(5) – Red-browed Amazon (Amazona rhodocorytha). Parrot in a zoo By Duncan Rawlinson (originally posted to Flickr as [1]) [CC BY 2.0], via Wikimedia Commons
(6) – Red-browed Amazon (Amazona rhodocorytha) at Rare Species Conservatory Foundation, USA By Duncan Rawlinson (originally posted to Flickr as [1]) [CC BY 2.0], via Wikimedia Commons
(7) – Red-browed Amazon (Amazona rhodocorytha) in the Loro Parque zoo of Tenrerife (Spain) By Bjoertvedt (Own work) [CC BY-SA 4.0], via Wikimedia Commons
(8) – Red-browed Amazon (Amazona rhodocorytha) at Rare Species Conservatory Foundation, USA By Duncan Rawlinson (originally posted to Flickr as DSC00736) [CC BY 2.0], via Wikimedia Commons
(9) – The red-browed Amazon parrot Amazona rhodocorytha at Rare Species Conservatory Foundation, USA By Duncan Rawlinson from Vancouver, BC (Flickr) [CC BY 2.0], via Wikimedia Commons
(10) – Blue-cheeked Amazon (left); Red-browed Amazon (right) Proceedings of the Zoological Society of London (too.. 1880, plate IX) – Wikipedia

Sounds: Eduardo D. Schultz, XC114198. accessible www.xeno-canto.org/114198

Red-crowned Parrot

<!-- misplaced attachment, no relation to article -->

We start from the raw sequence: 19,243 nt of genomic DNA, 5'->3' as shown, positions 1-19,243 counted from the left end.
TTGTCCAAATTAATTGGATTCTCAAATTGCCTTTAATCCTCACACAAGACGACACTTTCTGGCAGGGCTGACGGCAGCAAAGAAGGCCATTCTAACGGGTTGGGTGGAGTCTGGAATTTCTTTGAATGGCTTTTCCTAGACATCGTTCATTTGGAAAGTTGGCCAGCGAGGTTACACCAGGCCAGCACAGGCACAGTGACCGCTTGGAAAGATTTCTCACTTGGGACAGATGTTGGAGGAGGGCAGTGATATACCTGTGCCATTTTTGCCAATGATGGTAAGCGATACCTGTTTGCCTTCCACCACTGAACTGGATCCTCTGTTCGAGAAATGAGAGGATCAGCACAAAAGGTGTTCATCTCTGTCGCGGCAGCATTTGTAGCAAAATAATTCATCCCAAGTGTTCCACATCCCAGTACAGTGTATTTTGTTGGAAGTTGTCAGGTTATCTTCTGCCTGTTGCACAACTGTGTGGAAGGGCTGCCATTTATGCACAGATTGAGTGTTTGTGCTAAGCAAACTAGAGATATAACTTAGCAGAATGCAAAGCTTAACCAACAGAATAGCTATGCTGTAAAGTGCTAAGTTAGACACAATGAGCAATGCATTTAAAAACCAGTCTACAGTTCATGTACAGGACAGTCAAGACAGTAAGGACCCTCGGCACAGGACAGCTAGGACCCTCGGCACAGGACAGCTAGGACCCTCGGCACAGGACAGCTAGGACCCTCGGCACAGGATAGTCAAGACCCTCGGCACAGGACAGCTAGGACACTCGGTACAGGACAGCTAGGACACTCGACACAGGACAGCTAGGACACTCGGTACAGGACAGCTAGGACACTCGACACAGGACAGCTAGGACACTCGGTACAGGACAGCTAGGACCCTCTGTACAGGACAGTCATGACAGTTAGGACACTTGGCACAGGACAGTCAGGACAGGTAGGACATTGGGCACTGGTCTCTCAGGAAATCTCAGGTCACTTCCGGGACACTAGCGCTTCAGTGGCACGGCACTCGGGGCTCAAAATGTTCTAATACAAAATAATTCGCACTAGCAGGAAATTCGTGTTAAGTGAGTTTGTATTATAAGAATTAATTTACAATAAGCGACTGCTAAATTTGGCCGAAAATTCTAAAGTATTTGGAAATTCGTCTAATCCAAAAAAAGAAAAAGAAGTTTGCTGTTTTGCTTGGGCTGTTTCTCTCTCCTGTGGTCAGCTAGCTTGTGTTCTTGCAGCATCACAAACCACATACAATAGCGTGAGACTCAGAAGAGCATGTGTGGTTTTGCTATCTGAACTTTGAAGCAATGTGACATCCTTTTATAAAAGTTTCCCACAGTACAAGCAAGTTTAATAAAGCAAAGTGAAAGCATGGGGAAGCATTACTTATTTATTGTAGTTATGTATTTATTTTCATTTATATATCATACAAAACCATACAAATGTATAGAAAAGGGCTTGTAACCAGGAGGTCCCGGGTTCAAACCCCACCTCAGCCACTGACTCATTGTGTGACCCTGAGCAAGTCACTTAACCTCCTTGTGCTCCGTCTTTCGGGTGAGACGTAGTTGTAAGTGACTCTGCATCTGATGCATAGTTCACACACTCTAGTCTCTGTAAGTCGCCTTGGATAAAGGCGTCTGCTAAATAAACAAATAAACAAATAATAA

Amazona viridigenalis

Red-crowned Parrot

Description:

Anatomy-parrots-eng
30.5-33 cm.. length and 294 g. of weight.

The Red-crowned Parrot (Amazona viridigenalis) has the lores, forecrown and crown, bright red, with side margins on the back of the neck and top of the neck, showing blue feathers with black ends; ear-coverts bright green without black ends in feathers; nape boldly festooned with green feathers with their ends in black.

Mantle and back green with some weak black tips; rump and uppertail-coverts, green. Wing coverts green with black margins on some weak feathers. The flight feather, mostly green, the primaries, in general, with dark ends, of dark blue or black, the Outer secondaries, with the ends of blue with red in the outerweb. Under, the wings green. Underparts green, slightly yellowish; some feathers show visible dark tips. The tail is green, in general with its yellow end. Bill pale yellow; irises yellow; legs pale grey.

Red-crowned Parrot

although females They can have on average less red in the head, probably no consistent sexual dimorphism. The immature She has red in the head very small, with feathers in the central part of the crown green tipped black and subterminally banded pale blue; feathers on the side of the crown, forming broad band over eye.

  • Sound of the Red-crowned Parrot.

Habitat:

Video Red-crowned Parrot

Parrots in the world

Species of the genus Amazona

The Habitat of the Red-crowned Parrot son los Bosques deciduous, evergreen gallery forests and floodplain forests in tropical lowlands, with non-breeding birds on dry ridges extend to 1,200 meters in temperate zones Pinus and Quercus.

frequenting cultivated areas where they remain large trees. Usually in flocks, generally larger than its sympatric congeners (Red-lored Amazon and the Yellow-headed Parrot, with which sometimes mixed); in larger flocks in winter. Used roost communally.